Linking current events to literacy for K8 students

District Administration | June 2017

From an interview with Todd Brekhus, President of myON 

A systemic, schoolwide approach to social-emotional learning can help reach every child. 

What was the reasoning behind wanting to link current events to reading literacy for K8 students?

The main reason is that we saw a gap in the current products on the market that are addressing news. We felt that some of the products that are out there for elementary and middle school students were more like aggregated articles written for adults and not with the sensitivities of writing for a school-age audience. There are really some challenges with sensitivity in the classroom when you’re reporting on a terror attack in London or the situation in Syria.

How does your news program work?

myON News Powered by News-O-Matic provides five articles per day written for students at three different levels 52 weeks per year. Every article is read and reviewed by child psychologists. Every article is written with kids in mind. I think for the first time we can really provide a very easy way to join news literacy and English language arts, social studies and sciences all together in a daily model with links to real books published by reputable partners around the world. Every article is also linked to real nonfiction and fiction books. This way students can dive deeper into subject matters that interest them or assigned by their teachers.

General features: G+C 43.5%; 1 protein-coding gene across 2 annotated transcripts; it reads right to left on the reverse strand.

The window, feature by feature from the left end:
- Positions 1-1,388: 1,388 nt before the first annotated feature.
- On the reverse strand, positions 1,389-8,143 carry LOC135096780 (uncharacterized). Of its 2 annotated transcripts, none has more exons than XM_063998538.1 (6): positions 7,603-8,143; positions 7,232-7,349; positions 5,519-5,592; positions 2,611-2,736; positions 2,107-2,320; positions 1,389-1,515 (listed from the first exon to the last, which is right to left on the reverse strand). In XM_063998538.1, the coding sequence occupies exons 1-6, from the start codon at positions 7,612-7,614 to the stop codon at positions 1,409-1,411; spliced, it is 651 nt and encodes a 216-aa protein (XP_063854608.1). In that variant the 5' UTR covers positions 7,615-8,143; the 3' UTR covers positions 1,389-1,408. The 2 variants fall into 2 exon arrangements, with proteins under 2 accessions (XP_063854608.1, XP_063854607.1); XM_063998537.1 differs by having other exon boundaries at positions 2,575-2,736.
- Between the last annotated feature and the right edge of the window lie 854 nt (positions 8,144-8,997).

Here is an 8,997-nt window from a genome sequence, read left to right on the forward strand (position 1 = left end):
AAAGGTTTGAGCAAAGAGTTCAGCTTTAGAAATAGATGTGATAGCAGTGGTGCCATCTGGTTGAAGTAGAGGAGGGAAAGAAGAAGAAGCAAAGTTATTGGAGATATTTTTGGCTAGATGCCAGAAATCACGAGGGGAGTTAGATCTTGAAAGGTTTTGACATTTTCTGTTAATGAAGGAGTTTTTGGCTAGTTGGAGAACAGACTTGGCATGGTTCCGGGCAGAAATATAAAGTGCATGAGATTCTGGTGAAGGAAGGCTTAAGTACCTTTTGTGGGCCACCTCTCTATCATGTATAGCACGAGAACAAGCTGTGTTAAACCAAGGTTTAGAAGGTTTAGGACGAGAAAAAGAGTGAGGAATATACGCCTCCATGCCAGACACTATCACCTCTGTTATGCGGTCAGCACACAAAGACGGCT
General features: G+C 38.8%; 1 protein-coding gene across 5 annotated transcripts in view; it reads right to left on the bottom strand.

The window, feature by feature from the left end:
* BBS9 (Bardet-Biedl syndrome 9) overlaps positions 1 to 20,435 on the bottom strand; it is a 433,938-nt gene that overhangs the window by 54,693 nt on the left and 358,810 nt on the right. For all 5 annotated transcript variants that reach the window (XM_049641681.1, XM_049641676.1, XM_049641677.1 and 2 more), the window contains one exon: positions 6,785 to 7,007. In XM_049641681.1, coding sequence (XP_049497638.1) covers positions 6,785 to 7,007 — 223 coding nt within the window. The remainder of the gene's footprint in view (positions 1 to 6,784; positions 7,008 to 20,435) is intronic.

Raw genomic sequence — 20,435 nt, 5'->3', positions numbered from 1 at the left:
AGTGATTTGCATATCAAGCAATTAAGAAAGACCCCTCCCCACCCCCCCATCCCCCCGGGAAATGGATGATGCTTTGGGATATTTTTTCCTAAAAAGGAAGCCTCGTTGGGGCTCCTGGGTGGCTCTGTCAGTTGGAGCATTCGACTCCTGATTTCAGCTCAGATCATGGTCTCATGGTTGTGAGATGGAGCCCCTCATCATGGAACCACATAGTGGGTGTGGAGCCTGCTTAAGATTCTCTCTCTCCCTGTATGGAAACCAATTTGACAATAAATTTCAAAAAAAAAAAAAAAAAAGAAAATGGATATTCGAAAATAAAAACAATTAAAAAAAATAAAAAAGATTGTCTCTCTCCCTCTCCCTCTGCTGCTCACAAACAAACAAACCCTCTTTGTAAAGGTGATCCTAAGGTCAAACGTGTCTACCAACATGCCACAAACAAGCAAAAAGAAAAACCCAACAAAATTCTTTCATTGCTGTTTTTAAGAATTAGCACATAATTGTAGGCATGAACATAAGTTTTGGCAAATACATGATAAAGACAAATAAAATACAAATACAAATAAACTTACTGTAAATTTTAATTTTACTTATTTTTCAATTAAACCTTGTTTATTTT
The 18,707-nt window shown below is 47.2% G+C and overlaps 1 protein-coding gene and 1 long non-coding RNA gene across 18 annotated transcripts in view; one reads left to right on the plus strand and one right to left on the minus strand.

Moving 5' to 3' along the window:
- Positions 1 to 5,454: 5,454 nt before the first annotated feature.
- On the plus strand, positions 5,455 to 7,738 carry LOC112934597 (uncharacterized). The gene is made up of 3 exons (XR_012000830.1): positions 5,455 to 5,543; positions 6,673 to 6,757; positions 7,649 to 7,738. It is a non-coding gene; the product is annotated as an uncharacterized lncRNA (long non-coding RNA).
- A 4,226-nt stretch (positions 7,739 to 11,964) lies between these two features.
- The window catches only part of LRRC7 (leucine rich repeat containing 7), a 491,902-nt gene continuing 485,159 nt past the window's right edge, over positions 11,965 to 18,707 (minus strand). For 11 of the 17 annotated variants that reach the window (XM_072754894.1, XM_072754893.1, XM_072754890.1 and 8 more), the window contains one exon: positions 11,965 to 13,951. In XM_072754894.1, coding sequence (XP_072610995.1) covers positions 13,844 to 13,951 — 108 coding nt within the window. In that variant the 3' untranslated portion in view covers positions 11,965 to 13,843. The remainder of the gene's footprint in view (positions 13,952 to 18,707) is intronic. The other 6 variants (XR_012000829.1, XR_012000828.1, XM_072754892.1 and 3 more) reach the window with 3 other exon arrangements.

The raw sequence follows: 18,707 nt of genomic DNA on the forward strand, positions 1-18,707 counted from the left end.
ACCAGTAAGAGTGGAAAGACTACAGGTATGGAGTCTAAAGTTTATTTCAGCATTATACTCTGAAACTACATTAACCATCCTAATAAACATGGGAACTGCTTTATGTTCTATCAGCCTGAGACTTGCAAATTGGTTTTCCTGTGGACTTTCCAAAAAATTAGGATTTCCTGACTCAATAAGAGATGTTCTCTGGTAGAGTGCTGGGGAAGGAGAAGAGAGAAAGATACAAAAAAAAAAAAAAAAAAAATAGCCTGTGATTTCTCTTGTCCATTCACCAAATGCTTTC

How important is it to have the human element with myON News Powered by News-O-Matic as opposed to an algorithm or aggregation?

Huge. One example is the London terror attack on Westminster Bridge earlier this year. The headline from one of competitors read, “Terror attack in London. Five killed.” Our headline was, “Attack in London. Police are helping people.” That helps put a child’s mind at ease. It’s not going to change the event or recast it into a lie. It’s just written for the intended audience.

 Are K8 students getting a good balance between fiction and nonfiction?

Fiction is still a really important aspect for creativity, voice, storytelling, connection and meaning. I think a lot of third- and fourth-grade classrooms are missing the element of nonfiction though. Our libraries and our classrooms have not been filled with a balanced mix of content that all ages, all demographics and all cultural backgrounds find engaging and interesting. The first point is finding content that’s personal for students. That’s the power of news. The second point is on the academic side, connecting to writers and creating critical thinkers. It’s about reading closely and connecting ideas, making those inferences and connections and then applying them.

Talk about the importance of developing readers using an integrated platform that engages students where they most consume content.

I was speaking to superintendents recently. I said, “What do you really want to measure when it comes to reading and literacy?” Superintendents wanted to assure their students that it wasn’t just about passing standardized tests. It’s one of the challenges in schools today with data and information. We want to continue to build our platform. Our aim is to build the tools that are super simple and easy to use and provide rich real-time data for not only the teacher but also the student.   ​​

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